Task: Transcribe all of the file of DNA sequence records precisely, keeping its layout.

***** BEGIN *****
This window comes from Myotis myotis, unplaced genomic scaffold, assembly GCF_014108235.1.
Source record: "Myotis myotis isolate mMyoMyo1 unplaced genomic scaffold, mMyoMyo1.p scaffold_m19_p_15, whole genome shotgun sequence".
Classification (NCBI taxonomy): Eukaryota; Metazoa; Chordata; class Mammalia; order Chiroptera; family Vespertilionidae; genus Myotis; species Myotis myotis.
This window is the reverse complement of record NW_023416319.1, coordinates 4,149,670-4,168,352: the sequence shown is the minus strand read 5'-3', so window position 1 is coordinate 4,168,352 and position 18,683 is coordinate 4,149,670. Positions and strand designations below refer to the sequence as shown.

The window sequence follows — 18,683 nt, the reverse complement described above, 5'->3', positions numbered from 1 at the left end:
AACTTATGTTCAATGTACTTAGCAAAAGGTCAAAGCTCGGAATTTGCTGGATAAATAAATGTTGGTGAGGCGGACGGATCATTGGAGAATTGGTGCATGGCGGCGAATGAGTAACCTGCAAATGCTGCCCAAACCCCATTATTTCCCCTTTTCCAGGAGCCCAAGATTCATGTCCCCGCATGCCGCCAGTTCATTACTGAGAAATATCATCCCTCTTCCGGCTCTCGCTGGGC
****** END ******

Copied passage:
This window comes from Myotis myotis, unplaced genomic scaffold, assembly GCF_014108235.1.
Source record: "Myotis myotis isolate mMyoMyo1 unplaced genomic scaffold, mMyoMyo1.p scaffold_m19_p_15, whole genome shotgun sequence".
Classification (NCBI taxonomy): Eukaryota; Metazoa; Chordata; class Mammalia; order Chiroptera; family Vespertilionidae; genus Myotis; species Myotis myotis.
This window is the reverse complement of record NW_023416319.1, coordinates 4,149,670-4,168,352: the sequence shown is the minus strand read 5'-3', so window position 1 is coordinate 4,168,352 and position 18,683 is coordinate 4,149,670. Positions and strand designations below refer to the sequence as shown.

The window sequence follows — 18,683 nt, the reverse complement described above, 5'->3', positions numbered from 1 at the left end:
AACTTATGTTCAATGTACTTAGCAAAAGGTCAAAGCTCGGAATTTGCTGGATAAATAAATGTTGGTGAGGCGGACGGATCATTGGAGAATTGGTGCATGGCGGCGAATGAGTAACCTGCAAATGCTGCCCAAACCCCATTATTTCCCCTTTTCCAGGAGCCCAAGATTCATGTCCCCGCATGCCGCCAGTTCATTACTGAGAAATATCATCCCTCTTCCGGCTCTCGCTGGGC